In 2002, Thompson's team made a surprising find along the margin of the Quelccaya ice cap a remarkably preserved wetland plant that had been remarkably preserved under the ice. Later testing yielded viable DNA from the plant and dated it back 5,200 years ago.
"This is a soft-bodied plant," he said. "It had to be captured by a very large snowfall at the time, a snowfall and climate change that began very abruptly fast enough to capture a plant but not kill it. That is astounding."
"We know the first plant could not have been exposed at any time during in that 5,200-year history or it would have decayed," he said. This year, the researchers found a second plant near the southern tip of the ice field, some 6 kilometers (3.7 miles) south of their original plant find. Thompson believes that this second plant may provide important historical information about this site.
Subsequent carbon dating of the second plant showed that it had been buried for the last 2,200 years, a time when other records showed another abrupt climate change.
The size of the ice caps in this region is a vital key in understanding questions about global climate change. Since he first started monitoring Quelccaya, Thompson said the ice cap has been retreating exponentially.
When we started surveying in 1963, Quelccaya was retreating at a rate of 4.7 meters (15.4 feet) each year, he said. In more recent years, the rate of retreat has increased to as much as 205 meters (672 feet) annually more than 40 times as fast!
Thompson calls Quelccaya, "the largest of all the tropical ice caps, the poster child for tropical glaciers." At least 70 percent of all tropical ice on the planet is trapped in Peruvian ice fields and glaciers. The annual melt from these ice packs provides drinking water and irrigation for millions of people, as well as refilling reservoirs that feed hydroelectric dams.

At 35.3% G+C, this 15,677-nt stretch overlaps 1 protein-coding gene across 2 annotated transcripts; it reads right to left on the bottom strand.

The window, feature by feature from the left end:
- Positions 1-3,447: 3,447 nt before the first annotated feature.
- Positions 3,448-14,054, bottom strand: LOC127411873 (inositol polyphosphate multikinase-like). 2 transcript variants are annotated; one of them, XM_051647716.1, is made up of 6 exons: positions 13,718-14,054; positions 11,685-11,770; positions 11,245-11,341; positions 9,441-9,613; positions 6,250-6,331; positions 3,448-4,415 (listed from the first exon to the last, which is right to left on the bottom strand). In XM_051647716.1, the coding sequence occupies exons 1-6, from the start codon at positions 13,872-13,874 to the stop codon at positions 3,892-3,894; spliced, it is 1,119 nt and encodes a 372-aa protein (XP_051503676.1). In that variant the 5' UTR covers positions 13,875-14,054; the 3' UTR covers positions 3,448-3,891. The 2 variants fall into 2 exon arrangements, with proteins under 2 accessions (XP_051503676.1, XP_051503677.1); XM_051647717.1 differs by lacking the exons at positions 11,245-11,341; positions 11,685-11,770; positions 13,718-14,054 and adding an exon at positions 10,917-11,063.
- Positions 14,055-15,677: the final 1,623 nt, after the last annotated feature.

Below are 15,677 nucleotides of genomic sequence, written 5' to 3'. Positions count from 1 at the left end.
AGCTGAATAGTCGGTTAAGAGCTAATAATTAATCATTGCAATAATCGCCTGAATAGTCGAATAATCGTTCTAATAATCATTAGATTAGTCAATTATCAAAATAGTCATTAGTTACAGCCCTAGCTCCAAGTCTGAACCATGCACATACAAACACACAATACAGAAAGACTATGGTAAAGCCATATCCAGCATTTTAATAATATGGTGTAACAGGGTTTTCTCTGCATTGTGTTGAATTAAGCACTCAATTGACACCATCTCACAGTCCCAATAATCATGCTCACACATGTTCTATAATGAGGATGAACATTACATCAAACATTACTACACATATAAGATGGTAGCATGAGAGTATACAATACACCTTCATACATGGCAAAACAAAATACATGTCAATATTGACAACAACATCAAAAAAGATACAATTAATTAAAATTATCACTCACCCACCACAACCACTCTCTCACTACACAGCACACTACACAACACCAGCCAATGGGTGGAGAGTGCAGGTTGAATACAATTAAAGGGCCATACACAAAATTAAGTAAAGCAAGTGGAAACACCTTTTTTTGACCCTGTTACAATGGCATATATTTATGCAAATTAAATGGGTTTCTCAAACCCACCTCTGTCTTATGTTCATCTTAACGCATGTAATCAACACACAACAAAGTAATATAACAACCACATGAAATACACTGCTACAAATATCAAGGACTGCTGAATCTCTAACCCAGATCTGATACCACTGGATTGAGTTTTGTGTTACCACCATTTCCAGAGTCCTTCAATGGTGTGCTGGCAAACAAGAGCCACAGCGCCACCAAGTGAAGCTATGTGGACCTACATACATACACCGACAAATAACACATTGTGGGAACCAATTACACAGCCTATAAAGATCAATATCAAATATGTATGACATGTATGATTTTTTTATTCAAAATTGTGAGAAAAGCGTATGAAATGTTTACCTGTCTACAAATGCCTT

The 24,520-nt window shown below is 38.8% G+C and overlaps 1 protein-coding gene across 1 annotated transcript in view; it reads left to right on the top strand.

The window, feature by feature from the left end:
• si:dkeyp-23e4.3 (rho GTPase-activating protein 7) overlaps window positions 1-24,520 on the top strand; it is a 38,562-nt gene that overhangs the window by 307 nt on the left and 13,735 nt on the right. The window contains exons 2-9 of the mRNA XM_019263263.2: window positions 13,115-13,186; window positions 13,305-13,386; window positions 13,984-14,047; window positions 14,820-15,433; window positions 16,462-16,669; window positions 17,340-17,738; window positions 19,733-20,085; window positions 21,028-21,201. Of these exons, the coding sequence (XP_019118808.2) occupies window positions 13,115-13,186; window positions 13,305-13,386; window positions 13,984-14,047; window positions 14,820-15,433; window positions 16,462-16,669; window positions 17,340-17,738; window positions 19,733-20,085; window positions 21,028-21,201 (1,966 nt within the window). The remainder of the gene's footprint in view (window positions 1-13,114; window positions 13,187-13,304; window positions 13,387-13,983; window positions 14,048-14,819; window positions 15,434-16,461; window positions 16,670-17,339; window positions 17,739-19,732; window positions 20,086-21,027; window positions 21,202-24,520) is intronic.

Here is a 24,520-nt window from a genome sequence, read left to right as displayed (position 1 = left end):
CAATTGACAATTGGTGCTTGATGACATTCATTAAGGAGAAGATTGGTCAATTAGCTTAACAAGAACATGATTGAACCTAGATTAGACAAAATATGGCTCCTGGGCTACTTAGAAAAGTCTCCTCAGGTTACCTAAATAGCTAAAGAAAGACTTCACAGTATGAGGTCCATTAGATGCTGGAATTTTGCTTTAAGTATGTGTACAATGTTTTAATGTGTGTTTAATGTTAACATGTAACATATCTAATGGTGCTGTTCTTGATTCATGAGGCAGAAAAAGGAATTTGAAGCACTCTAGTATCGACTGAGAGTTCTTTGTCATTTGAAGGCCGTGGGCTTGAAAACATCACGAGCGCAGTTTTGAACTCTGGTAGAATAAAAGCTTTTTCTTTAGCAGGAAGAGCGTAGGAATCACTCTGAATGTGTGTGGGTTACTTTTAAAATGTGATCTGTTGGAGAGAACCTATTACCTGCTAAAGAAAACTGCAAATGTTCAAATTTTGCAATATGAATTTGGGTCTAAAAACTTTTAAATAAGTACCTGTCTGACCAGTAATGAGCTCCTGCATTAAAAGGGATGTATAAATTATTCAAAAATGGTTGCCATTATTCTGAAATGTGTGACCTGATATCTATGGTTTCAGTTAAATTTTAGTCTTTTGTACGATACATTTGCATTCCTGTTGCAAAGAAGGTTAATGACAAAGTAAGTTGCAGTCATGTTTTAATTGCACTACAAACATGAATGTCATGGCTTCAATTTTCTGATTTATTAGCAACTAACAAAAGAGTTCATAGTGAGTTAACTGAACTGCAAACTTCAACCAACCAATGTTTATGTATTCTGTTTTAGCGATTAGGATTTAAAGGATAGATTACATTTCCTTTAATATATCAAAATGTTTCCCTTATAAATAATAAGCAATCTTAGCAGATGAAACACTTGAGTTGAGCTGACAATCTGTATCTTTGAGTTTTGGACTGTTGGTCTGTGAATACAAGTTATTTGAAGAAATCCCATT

Thompson and his research team are in a race against time to retrieve cores from these ice caps in order to preserve the thousands of years of climatic history trapped inside. And at the top of their agenda is solving the puzzle of what occurred 5,200 years ago.
"We know the climate was different then. Before that, the proportion of warm water flowing off the coast of Peru was much greater," he said, a key factor in fueling the El Nino/La Nina climate events affecting this part of the globe.
"We know that the Ice Man, a preserved Neolithic hunter exposed by a retreating glacier in the European Alps, was trapped by the ice around 5,200 years ago," he said, and that had to occur very abruptly.
Earlier work by the Ohio State team on ice cores taken from Tanzanias Mount Kilimanjaro ice fields showed that a catastrophic drought had devastated the tropics around 5,200 years ago, a period of time when anthropologists believe THAT many people abandoned a nomadic lifestyle to form cities and social structures.
Those changes came abruptly and we know very little about abrupt climate change in the tropics.
"If it happened in the past, it might happen again," he warned, "and that type of abrupt event in today's world would mean worldwide chaos, both economically and socially. Today, 70 percent of the worlds 6.3 billion people live in the tropics."
Materials provided by Ohio State University. Note: Content may be edited for style and length.